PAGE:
Everton icon Tim Cahill has revealed how he saw dislike from Liverpool fans as a compliment to his abilities.
Cahill spent eight years with the Toffees, making 277 appearances for the club and scoring 68 goals during his time at Goodison Park.
He was particularly proficient in the Merseyside derby, scoring five goals in 15 games against Everton’s fierce rivals over the years.
This made him public enemy number one at Merseyside, with Liverpool fans very much sick of the sight of the Australian during his time in Blue.
It was a sentiment they readily shared when the two sides met, but he insists it acted as nothing but motivation.
“I enjoyed playing against our main rival at Anfield,” he told Championat.
“Full stadium, everyone is singing, you go out on the field – Wow! I scored a lot of goals against Liverpool, and I took their whistles, fists and curses as recognition, as a compliment.
“In Liverpool, you are either red or blue, so sometimes I was even refused at gas stations – sometimes they didn’t want to refuel my car.
“In England, everything revolves around football, even during the pandemic, much was said on television only about the Premier League.”
Cahill retired in 2019 after a short spell with Indian side Jamshedpur FC, bringing an end to a 20-year-career that had started with Sydney Utd U19s.
Like many former pros, he’s since moved into the coaching side of things and spent six months with Everton Under 16 side last year.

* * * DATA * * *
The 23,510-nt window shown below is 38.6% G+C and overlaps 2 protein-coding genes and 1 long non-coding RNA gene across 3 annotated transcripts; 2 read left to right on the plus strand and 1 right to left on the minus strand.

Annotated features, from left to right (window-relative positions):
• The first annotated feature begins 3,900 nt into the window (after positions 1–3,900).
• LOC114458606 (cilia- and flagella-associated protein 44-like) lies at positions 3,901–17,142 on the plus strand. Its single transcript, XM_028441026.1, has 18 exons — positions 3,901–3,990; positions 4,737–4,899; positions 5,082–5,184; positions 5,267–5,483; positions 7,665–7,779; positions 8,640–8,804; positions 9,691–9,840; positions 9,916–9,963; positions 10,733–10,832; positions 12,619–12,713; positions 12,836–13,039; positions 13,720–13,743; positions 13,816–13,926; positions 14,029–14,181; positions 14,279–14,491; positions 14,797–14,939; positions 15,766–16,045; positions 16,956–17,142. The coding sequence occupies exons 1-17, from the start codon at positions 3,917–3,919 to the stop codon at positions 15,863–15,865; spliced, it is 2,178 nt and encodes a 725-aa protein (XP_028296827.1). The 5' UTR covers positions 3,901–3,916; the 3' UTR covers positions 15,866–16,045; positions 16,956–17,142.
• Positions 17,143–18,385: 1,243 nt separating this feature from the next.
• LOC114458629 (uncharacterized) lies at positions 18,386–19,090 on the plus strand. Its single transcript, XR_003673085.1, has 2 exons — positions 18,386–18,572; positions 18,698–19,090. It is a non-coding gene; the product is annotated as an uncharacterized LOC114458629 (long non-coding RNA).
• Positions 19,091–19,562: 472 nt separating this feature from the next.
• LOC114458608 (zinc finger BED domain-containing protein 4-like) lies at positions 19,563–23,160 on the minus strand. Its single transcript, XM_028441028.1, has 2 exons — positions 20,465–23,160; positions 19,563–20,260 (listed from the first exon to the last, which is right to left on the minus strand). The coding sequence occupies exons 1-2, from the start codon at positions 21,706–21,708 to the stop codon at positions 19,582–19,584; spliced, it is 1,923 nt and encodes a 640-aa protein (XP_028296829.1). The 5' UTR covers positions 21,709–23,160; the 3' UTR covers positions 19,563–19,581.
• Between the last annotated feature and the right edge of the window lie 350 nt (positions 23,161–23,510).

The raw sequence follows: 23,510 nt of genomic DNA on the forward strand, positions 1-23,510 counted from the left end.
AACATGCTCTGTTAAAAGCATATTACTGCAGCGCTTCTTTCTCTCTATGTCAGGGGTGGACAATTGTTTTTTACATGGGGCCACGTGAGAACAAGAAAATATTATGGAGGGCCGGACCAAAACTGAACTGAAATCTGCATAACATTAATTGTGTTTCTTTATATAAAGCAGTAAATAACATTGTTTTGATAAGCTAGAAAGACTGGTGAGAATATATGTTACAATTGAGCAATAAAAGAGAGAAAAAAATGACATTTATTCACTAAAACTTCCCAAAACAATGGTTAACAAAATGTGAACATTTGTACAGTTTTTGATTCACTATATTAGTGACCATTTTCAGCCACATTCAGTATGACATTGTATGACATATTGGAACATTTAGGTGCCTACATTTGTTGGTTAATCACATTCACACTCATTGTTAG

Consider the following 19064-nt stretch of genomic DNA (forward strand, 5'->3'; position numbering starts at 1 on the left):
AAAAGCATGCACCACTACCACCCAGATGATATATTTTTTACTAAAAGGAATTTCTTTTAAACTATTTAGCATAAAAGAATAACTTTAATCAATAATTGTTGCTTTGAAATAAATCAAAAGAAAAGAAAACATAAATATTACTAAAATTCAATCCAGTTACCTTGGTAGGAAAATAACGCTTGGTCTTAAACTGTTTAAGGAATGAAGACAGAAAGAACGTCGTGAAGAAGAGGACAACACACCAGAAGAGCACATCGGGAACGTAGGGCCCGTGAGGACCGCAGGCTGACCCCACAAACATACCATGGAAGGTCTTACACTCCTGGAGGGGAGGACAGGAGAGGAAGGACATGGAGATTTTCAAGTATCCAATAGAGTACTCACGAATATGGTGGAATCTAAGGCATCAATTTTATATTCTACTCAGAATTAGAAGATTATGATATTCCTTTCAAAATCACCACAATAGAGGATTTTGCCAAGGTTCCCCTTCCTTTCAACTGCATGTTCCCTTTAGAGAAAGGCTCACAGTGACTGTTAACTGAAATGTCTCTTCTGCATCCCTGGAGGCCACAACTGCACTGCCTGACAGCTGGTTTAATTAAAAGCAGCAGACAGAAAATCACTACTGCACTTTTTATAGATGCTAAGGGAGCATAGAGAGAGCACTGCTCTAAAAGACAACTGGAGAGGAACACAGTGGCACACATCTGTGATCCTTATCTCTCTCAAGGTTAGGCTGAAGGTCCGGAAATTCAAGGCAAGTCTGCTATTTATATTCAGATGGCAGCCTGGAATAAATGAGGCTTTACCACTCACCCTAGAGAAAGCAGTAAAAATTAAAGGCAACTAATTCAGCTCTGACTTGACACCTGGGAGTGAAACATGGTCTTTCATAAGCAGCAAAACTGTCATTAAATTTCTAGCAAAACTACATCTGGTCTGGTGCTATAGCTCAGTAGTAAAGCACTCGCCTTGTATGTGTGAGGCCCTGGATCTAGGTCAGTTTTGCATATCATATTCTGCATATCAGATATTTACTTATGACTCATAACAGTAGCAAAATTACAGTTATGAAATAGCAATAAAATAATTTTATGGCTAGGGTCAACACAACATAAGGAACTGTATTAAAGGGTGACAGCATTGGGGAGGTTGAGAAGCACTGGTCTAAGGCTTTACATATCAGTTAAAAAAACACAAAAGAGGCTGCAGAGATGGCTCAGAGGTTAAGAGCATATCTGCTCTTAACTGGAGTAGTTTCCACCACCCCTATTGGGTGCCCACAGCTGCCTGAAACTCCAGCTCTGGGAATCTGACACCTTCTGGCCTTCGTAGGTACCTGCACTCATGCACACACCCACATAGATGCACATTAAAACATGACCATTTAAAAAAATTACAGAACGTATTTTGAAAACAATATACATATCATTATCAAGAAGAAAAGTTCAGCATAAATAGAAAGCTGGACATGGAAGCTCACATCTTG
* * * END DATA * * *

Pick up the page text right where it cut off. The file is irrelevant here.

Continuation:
He’s also been doing punditry work but has insisted he will be returning to the coaching side of things and has revealed he spent some time watching Carlo Ancelotti at Everton recently.
“Actually, for fun, I stopped watching football a couple of years ago after retiring, but now, when I work as a coach in Qatar, games are almost always on,” he added.
“Premier League and especially Everton. I watch and analyse matches from a different angle, in more detail.
“Moreover, I spent the whole of February with the team, watching the training of Carlo Ancelotti: how he works, how he divides functions between the coaches.”
“In general, I am a very emotional fan: I get upset after defeats and glow when Everton wins or plays such matches.
“I don’t have a club scarf; I don’t need it, everyone already knows that I have been playing in the club for ten years! But the children cheer for the team in uniforms.”